PubMed

    Tian, Wei-Wei; Gao, Yue-Dong; Guo, Yan; Huang, Jing-Fei; Xiao, Chang; Li, Zuo-Sheng; Zhang, Hua-Tang

    2012-02-01

    The tree shrews, as an ideal animal model receiving extensive attentions to human disease research, demands essential research tools, in particular cellular markers and monoclonal antibodies for immunological studies. In this paper, a 1 365 bp of the full-length CD4 cDNA encoding sequence was cloned from total RNA in peripheral blood of tree shrews, the sequence completes two unknown fragment gaps of tree shrews predicted CD4 cDNA in the GenBank database, and its molecular characteristics were analyzed compared with other mammals by using biology software such as Clustal W2.0 and so forth. The results showed that the extracellular and intracellular domains of tree shrews CD4 amino acid sequence are conserved. The tree shrews CD4 amino acid sequence showed a close genetic relationship with Homo sapiens and Macaca mulatta. Most regions of the tree shrews CD4 molecule surface showed positive charges as humans. However, compared with CD4 extracellular domain D1 of human, CD4 D1 surface of tree shrews showed more negative charges, and more two N-glycosylation sites, which may affect antibody binding. This study provides a theoretical basis for the preparation and functional studies of CD4 monoclonal antibody.

  2. Dynamic Circulation and Genetic Exchange of a Shrew-borne Hantavirus, Imjin virus, in the Republic of Korea.

    PubMed

    Lee, Seung-Ho; Kim, Won-Keun; No, Jin Sun; Kim, Jeong-Ah; Kim, Jin Il; Gu, Se Hun; Kim, Heung-Chul; Klein, Terry A; Park, Man-Seong; Song, Jin-Won

    2017-03-15

    Hantaviruses (family Bunyaviridae) are enveloped negative-sense tripartite RNA viruses. The natural hosts of hantaviruses include rodents, shrews, moles, and bats. Imjin virus (MJNV) is a shrew-borne hantavirus identified from the Ussuri white-toothed shrews (Crocidura lasiura) in the Republic of Korea (ROK) and China. We have isolated MJNV and determined its prevalence and molecular diversity in Gyeonggi province, ROK. However, the distribution and phylogeography of MJNV in other regions of ROK remain unknown. A total of 96 C. lasiura were captured from Gangwon and Gyeonggi provinces, ROK, during 2011-2014. Among them, four (4.2%) shrews were positive for anti-MJNV IgG and MJNV RNA was detected from nine (9.4%), respectively. Based on the prevalence of MJNV RNA, the preponderance of infected shrews was male and adult, consistent with the gender- and weight-specific prevalence of hantaviruses in other species. We monitored the viral load of MJNV RNA in various tissues of shrews, which would reflect the dynamic infectious status and circulation of MJNV in nature. Our phylogeographic and genomic characterization of MJNV suggested natural occurrences of recombination and reassortment in the virus population. Thus, these findings provide significant insights into the epidemiology, phylogeographic diversity, and dynamic circulation and evolution of shrew-borne hantaviruses.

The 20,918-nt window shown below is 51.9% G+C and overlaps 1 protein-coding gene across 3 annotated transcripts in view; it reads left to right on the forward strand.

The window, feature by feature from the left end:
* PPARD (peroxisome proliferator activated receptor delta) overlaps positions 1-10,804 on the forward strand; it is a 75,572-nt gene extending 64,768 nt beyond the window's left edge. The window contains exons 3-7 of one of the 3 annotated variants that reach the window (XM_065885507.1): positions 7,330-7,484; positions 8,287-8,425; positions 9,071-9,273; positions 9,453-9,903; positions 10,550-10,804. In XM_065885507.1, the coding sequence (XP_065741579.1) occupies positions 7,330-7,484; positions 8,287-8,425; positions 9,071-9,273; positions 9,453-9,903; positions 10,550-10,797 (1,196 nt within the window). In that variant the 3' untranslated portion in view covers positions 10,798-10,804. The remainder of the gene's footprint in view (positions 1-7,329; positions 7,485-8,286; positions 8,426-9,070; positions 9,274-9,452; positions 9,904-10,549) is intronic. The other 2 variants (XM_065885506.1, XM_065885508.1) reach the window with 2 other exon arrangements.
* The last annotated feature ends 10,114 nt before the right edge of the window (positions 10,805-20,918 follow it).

3. The two-oscillator circadian system of tree shrews (Tupaia belangeri) and its response to light and dark pulses.

    PubMed

    Meijer, J H; Daan, S; Overkamp, G J; Hermann, P M

    1990-01-01

    The wheel-running activity rhythm of tree shrews (tupaias; Tupaia belangeri) housed in constant darkness (DD) phase-advanced following a 3-hr light pulse at circadian time (CT) 21. Dark pulses of 3 hr presented to tupaias in bright constant light (LL) did not induce significant phase shifts of the free-running activity rhythm, irrespective of the CT. In dim LL, tupaias showed simultaneous splitting of their circadian rhythm of wheel-running activity, nest-box activity, and feeding behavior. Light pulses of 6 hr and 2300 lux were presented to 13 tupaias with split wheel-running activity rhythms. These light pulses induced immediate phase shifts in the two components of the split rhythm in opposite directions. No differences were observed between the light-pulse phase response curves of the two components. Equally large immediate phase advances were induced in both components by light pulses of 230 lux, but not by 23 lux. The final phase shifts were small at all CTs. In two tupaias, activity rhythms transiently split and re-fused. Analysis of the relative position of the components in one of these indicates asymmetry in the coupling between the components.

  4. House calls.

    PubMed

    Unwin, Brian K; Tatum, Paul E

    2011-04-15

    House calls provide a unique perspective on patients' environment and health problems. The demand for house calls is expected to increase considerably in future decades as the U.S. population ages. Although study results have been inconsistent, house calls involving multidisciplinary teams may reduce hospital readmissions and long-term care facility stays. Common indications for house calls are management of acute or chronic illnesses, and palliative care. Medicare beneficiaries must meet specific criteria to be eligible for home health services. The INHOMESSS mnemonic provides a checklist for components of a comprehensive house call. In addition to performing a clinical assessment, house calls may involve observing the patient performing daily activities, reconciling medication discrepancies, and evaluating home safety. House calls can be integrated into practice with careful planning, including clustering house calls by geographic location and coordinating visits with other health care professionals and agencies.